The R-Help mailing list is a wealth of information. While I have no doubt (well, mostly) that the people who frequent the mailing list are all nice people in real life, woe is the newbie who asks a question that is easily answerable by consulting one of a half-dozen arcane texts, conducting an exhaustive search of list archives, or using R’s internal help system. “Read the posting guide!” will be accompanied by a curt response that often suggests how truly easy it was to find this answer for anyone not still working on their own cell division. (Okay, it’s not really that bad, but it can certainly be an intimidating place due to the sheer number of super-smart residents who have little tolerance for perceived time-wasters.)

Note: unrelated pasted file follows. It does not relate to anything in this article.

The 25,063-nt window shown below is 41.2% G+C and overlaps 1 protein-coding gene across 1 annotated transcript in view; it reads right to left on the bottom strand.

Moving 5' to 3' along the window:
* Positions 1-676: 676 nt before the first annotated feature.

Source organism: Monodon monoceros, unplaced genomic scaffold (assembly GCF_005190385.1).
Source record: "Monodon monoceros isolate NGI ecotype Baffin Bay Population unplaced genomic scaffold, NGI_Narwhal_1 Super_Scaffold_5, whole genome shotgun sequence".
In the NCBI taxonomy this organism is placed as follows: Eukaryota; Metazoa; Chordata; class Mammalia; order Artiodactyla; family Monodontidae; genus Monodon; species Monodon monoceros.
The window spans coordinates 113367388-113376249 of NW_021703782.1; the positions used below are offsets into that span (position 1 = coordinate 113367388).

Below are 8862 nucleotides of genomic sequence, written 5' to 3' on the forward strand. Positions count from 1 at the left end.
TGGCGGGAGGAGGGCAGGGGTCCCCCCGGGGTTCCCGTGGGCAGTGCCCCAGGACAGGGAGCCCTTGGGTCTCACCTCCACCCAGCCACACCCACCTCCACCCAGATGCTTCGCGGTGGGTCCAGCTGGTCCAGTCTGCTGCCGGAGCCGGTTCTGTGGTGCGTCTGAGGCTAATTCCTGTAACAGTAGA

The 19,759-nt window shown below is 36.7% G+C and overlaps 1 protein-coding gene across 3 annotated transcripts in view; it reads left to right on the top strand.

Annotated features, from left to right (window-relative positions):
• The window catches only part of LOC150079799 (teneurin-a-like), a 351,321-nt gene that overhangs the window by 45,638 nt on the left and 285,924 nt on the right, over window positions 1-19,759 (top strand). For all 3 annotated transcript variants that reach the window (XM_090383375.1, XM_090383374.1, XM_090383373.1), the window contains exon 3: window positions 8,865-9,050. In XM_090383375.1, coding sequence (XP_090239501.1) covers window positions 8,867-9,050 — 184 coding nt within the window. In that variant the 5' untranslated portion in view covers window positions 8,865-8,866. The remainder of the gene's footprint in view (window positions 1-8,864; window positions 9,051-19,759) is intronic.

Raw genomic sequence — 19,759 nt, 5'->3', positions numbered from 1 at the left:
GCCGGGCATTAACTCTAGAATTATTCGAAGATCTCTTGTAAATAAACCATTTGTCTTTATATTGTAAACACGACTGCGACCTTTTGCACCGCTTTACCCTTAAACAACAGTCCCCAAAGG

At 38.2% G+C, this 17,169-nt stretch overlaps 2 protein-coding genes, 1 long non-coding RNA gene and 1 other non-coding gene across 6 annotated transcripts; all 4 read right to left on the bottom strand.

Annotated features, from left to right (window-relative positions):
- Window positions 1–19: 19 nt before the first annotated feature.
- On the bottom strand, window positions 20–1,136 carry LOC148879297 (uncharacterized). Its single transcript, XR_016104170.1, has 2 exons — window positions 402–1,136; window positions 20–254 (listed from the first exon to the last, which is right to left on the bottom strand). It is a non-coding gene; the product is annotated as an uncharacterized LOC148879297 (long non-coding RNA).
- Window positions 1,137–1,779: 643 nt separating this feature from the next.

This all adds up to my not being quite sure how to take today’s April Fool’s posts by list heavyweight Frank Harrell.
I have never taken a statistics class nor read a statistics text, but I am in dire need of help with a trivial data analysis problem for which I need to write a report in two hours. I have spent 10,000 hours of study in my field of expertise (high frequency noise-making plant biology) but I’ve always thought that statistics is something that can be mastered on short notice.
Briefly, I have an experiment in which a response variable is repeatedly measured at 1-day intervals, except that after a plant becomes sick, it is measured every three days. We forgot to randomize on one of the important variables (soil pH) and we forgot to measure the soil pH. Plants that begin to respond to treatment are harvested and eaten (deep fried if they don’t look so good), but we want to make an inference about long-term responses.